March 31, 2013

London Laureates

My escapades in London included many architecture walks. I had a long checklist and managed to cross off most of the list.

Out of the list, I can group some of the buildings under Pritzker winning Architects. For the non-architects among my readers, the Pritzker prize is the Pulitzer and Nobel equivalent for excellence in Architecture. 

Here goes...

Renzo Piano 1998 Laureate

Central St. Giles court designed along with Fletcher Priest Architects sits in the middle of Camden town. The lego colours are like sunrise and spring in contrast to the greys and browns of the surroundings on a the rainy day that I was there. Even the chairs in the courtyard matched. 

The Shard- Europe's tallest building is London's newest addition to it's skyline. The multi-purpose building has 11,000 panels of glass on it's facade covering 56,000 sq. m of surface area. London's most expensive apartment will be a penthouse on the 65th floor. *I want*

Notice the difference in weather. And no, the picture on the left is not desaturated- that's just how grey the skies were. 

Norman Foster 1999 Laureate

This London-residing architect has projects dotted around the country. Known for giving a new look to Modernist architecture, his trademark pattern is evident in St. Mary's Axe, City Hall, the roof of the British museum and even in the Hearst Tower in New York. 

City Hall sits on the Southbank and blends perfectly well with other glass-clad buildings in the business district, although a stark contrast to Tower Bridge a little further down the Thames. The contours of the City Hall share some resemblance to an armadillo and the same lines are reflected in the design of the amphitheatre named aptly as 'The Scoop'.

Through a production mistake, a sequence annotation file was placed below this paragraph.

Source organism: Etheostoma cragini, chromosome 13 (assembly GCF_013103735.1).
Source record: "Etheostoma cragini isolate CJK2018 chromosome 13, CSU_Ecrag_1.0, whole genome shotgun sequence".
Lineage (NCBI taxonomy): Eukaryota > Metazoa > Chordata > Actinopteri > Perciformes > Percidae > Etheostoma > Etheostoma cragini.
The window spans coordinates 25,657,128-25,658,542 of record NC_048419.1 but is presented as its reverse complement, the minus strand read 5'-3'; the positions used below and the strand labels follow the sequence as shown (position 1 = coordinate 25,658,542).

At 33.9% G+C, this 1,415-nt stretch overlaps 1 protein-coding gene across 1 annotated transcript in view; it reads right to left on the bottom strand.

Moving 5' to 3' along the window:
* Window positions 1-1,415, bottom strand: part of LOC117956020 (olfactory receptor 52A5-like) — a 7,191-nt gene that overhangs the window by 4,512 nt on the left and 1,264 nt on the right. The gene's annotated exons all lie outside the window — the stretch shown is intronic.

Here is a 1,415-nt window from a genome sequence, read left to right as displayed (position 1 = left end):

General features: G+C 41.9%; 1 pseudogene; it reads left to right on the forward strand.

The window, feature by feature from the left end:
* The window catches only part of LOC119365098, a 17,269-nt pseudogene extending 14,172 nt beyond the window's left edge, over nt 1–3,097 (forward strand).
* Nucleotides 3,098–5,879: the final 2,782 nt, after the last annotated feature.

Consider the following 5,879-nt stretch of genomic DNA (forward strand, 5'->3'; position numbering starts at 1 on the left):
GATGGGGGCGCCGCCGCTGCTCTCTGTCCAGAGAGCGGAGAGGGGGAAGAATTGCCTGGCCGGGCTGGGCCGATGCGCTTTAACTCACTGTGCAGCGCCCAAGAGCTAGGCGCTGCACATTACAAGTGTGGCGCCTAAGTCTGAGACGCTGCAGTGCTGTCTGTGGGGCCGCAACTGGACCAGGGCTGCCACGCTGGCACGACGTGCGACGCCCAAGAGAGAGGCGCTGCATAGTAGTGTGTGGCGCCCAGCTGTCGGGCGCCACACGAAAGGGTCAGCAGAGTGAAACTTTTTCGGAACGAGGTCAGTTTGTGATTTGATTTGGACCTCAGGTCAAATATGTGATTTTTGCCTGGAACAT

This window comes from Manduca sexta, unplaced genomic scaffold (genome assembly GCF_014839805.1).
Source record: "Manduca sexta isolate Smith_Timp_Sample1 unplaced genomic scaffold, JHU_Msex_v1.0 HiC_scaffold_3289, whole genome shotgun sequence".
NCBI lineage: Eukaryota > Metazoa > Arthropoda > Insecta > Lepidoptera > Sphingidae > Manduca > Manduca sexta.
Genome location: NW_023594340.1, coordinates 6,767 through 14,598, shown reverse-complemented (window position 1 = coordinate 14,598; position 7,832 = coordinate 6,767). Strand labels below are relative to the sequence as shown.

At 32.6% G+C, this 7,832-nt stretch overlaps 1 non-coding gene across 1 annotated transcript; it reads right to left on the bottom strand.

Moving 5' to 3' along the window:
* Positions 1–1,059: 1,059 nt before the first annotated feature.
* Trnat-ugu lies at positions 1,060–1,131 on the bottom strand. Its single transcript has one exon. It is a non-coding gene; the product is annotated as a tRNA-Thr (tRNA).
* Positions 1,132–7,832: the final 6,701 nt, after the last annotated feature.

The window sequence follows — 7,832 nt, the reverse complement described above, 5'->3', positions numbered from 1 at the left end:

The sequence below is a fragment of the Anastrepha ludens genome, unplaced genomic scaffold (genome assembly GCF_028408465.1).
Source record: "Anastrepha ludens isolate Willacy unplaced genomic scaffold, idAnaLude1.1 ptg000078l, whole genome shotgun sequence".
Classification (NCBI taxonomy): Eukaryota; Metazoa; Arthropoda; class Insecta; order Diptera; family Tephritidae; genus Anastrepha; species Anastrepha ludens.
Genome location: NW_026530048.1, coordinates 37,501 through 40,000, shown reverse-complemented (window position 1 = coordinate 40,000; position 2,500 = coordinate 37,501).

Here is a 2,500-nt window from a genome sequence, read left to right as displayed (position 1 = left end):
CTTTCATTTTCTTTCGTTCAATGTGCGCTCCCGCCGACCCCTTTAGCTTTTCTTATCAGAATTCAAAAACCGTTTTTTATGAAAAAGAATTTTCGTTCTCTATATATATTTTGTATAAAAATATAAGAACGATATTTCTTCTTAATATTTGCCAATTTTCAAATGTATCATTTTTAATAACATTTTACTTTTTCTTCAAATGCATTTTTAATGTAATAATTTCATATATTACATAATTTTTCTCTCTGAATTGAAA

The 'Gherkin' at 30 St. Mary's Axe- Despite having varied opinions about the design, it remains one of London's landmarks with a prominent place on the skyline. I'm sure some will disagree, but I quite like all the contrasts in London. The castles against the glass boxes.

I wish I had more time to spend at the British museum. Went primarily to see the roof and the only artifact I saw was Townley's Discobolus. Again, note the contrasts in eras.

I love how this roof moulds itself over the existing structure. Such a distinct pattern, and yet not imposing. In fact, it's quite a versatile pattern and could be applied in a number of uses.

On my previous visit, I walked along the Millenium bridge. I even visited the firm (Pipers, London) who made the model for it during it's design process. I probably didn't realise who the architect was at that time. The aerial picture was taken from one of the crazy exhibitions in the Tate Modern Gallery.

Jacques Herzog and Pierre de Meuron 2001 Laureates

Unfortunately, I never got to see the Laban Dance Centre. Quite annoying that it was so far out of the city. I even missed out on seeing these architects by a day. They were in London and giving a free presentation at their installation (designed along with Ai Weiwei) at the Serpentine Pavilion and unfortunately, I found out too late.